Working with your BOD
Working effectively with a chapter’s board members is a key to the success of your chapter. GCSAA has compiled a list of resources to support your chapter’s leadership.
It’s crucial to get your newly elected directors and officers off on the right foot by providing orientation training that includes the following:
Job Description – What’s expected of each board member? Check out these sample descriptions. Board responsibilities – Know your board's focus and explain the Legal duties from ASAE as well. Board member expectations – Clearly define what you expect of your board members. Here’s a sample Board Commitment Pledge. Board/Staff Relationship – If your chapter has staff, make sure to describe their duties and responsibilities and how they may differ from the board's.
Make sure that minutes are taken at all board meetings and are prepared for review at the next meeting. Minutes should include:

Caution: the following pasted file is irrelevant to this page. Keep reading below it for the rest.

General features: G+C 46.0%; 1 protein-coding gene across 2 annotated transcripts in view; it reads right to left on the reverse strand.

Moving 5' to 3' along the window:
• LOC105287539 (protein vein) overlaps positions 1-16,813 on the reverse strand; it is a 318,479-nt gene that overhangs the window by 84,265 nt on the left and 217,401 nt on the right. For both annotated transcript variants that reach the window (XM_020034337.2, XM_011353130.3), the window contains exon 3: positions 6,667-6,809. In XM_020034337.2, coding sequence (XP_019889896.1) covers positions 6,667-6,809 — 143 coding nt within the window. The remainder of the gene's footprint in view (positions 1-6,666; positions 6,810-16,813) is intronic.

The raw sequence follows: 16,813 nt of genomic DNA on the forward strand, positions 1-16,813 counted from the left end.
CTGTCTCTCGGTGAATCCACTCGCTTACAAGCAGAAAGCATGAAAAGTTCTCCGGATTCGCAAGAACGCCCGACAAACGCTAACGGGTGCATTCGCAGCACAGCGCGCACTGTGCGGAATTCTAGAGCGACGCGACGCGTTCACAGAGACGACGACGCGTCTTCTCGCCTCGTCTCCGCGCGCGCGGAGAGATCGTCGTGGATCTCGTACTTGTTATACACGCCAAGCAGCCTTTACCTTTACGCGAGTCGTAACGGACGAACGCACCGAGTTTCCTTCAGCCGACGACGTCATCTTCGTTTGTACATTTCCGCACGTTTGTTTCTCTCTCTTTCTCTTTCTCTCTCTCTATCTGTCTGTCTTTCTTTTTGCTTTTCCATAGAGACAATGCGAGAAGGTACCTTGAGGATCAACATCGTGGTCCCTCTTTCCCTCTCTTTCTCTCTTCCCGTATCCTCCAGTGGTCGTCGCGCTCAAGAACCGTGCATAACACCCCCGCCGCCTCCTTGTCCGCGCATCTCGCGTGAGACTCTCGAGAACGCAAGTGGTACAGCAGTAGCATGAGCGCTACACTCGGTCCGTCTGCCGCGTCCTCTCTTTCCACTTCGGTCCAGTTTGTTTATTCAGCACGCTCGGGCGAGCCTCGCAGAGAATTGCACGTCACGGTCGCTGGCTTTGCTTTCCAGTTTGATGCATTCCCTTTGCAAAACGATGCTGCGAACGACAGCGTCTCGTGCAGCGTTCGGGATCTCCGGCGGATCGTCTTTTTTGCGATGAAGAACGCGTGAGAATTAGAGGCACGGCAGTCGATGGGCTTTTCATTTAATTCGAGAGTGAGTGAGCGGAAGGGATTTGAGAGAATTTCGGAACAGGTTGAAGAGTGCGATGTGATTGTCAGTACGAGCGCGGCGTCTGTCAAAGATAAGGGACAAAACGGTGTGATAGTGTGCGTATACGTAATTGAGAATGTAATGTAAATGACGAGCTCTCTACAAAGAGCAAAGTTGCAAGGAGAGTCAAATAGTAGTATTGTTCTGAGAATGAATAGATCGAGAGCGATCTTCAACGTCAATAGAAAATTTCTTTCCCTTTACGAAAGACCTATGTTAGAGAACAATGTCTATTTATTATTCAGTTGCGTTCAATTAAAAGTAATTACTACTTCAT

- Formal action voted upon
- Summary of the outcomes of the meeting
- A list of those present, including guests
There is no need to record the general discussion leading up to the final voted action. If necessary, corrections and amendments can be made at the next meeting, at which time the formal minutes should be officially approved. Minutes of your board of directors meetings are official documents and should be signed by the secretary and maintained in the association’s permanent files.
Assistant superintendent committees and board members
Assistants are the future of the golf course superintendent profession and the future leaders of the chapter. Assistant superintendents are often a group that is eager to become more involved with their local chapters and are looking for opportunities to grow their leadership and communication skills. Some chapters have an assistant superintendent representative on their board. This position helps keep the assistant member perspective communicated and it is also a way to gain leadership experience for the individual. Other chapters have created an assistant superintendent committee. The committee is responsible for programming aimed at the assistant superintendent. The GCSAA Assistant Superintendent Committee produced a template that explains the benefits of creating an assistant board position or assistant superintendent committee.